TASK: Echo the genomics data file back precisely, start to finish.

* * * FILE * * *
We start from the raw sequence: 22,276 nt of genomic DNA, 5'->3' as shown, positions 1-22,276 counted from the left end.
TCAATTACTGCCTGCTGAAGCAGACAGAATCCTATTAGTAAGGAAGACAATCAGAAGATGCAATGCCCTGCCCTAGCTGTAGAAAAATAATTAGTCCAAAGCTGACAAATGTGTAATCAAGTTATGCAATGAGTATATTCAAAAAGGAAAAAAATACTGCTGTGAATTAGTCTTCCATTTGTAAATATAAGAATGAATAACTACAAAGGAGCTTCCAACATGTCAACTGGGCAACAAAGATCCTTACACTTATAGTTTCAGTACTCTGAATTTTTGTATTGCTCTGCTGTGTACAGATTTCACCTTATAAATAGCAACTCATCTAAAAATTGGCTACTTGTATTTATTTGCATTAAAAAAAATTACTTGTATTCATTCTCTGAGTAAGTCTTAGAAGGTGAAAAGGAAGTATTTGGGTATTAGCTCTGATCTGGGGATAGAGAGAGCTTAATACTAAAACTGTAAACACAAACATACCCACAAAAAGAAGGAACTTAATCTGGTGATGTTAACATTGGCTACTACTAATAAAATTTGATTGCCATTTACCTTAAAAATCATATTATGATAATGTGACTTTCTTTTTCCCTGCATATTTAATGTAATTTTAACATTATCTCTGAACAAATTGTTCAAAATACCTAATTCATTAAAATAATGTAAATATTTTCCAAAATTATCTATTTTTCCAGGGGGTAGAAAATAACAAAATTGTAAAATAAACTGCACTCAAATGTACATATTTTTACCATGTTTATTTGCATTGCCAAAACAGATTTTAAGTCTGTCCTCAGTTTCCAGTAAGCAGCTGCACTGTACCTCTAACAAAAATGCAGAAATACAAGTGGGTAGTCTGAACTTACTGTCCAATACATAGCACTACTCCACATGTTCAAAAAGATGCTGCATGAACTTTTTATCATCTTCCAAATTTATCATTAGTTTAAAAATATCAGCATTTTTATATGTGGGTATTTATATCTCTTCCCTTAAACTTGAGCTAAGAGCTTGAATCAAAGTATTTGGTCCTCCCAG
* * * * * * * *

We start from the raw sequence: 22,276 nt of genomic DNA, 5'->3' as shown, positions 1-22,276 counted from the left end.
TCAATTACTGCCTGCTGAAGCAGACAGAATCCTATTAGTAAGGAAGACAATCAGAAGATGCAATGCCCTGCCCTAGCTGTAGAAAAATAATTAGTCCAAAGCTGACAAATGTGTAATCAAGTTATGCAATGAGTATATTCAAAAAGGAAAAAAATACTGCTGTGAATTAGTCTTCCATTTGTAAATATAAGAATGAATAACTACAAAGGAGCTTCCAACATGTCAACTGGGCAACAAAGATCCTTACACTTATAGTTTCAGTACTCTGAATTTTTGTATTGCTCTGCTGTGTACAGATTTCACCTTATAAATAGCAACTCATCTAAAAATTGGCTACTTGTATTTATTTGCATTAAAAAAAATTACTTGTATTCATTCTCTGAGTAAGTCTTAGAAGGTGAAAAGGAAGTATTTGGGTATTAGCTCTGATCTGGGGATAGAGAGAGCTTAATACTAAAACTGTAAACACAAACATACCCACAAAAAGAAGGAACTTAATCTGGTGATGTTAACATTGGCTACTACTAATAAAATTTGATTGCCATTTACCTTAAAAATCATATTATGATAATGTGACTTTCTTTTTCCCTGCATATTTAATGTAATTTTAACATTATCTCTGAACAAATTGTTCAAAATACCTAATTCATTAAAATAATGTAAATATTTTCCAAAATTATCTATTTTTCCAGGGGGTAGAAAATAACAAAATTGTAAAATAAACTGCACTCAAATGTACATATTTTTACCATGTTTATTTGCATTGCCAAAACAGATTTTAAGTCTGTCCTCAGTTTCCAGTAAGCAGCTGCACTGTACCTCTAACAAAAATGCAGAAATACAAGTGGGTAGTCTGAACTTACTGTCCAATACATAGCACTACTCCACATGTTCAAAAAGATGCTGCATGAACTTTTTATCATCTTCCAAATTTATCATTAGTTTAAAAATATCAGCATTTTTATATGTGGGTATTTATATCTCTTCCCTTAAACTTGAGCTAAGAGCTTGAATCAAAGTATTTGGTCCTCCCAG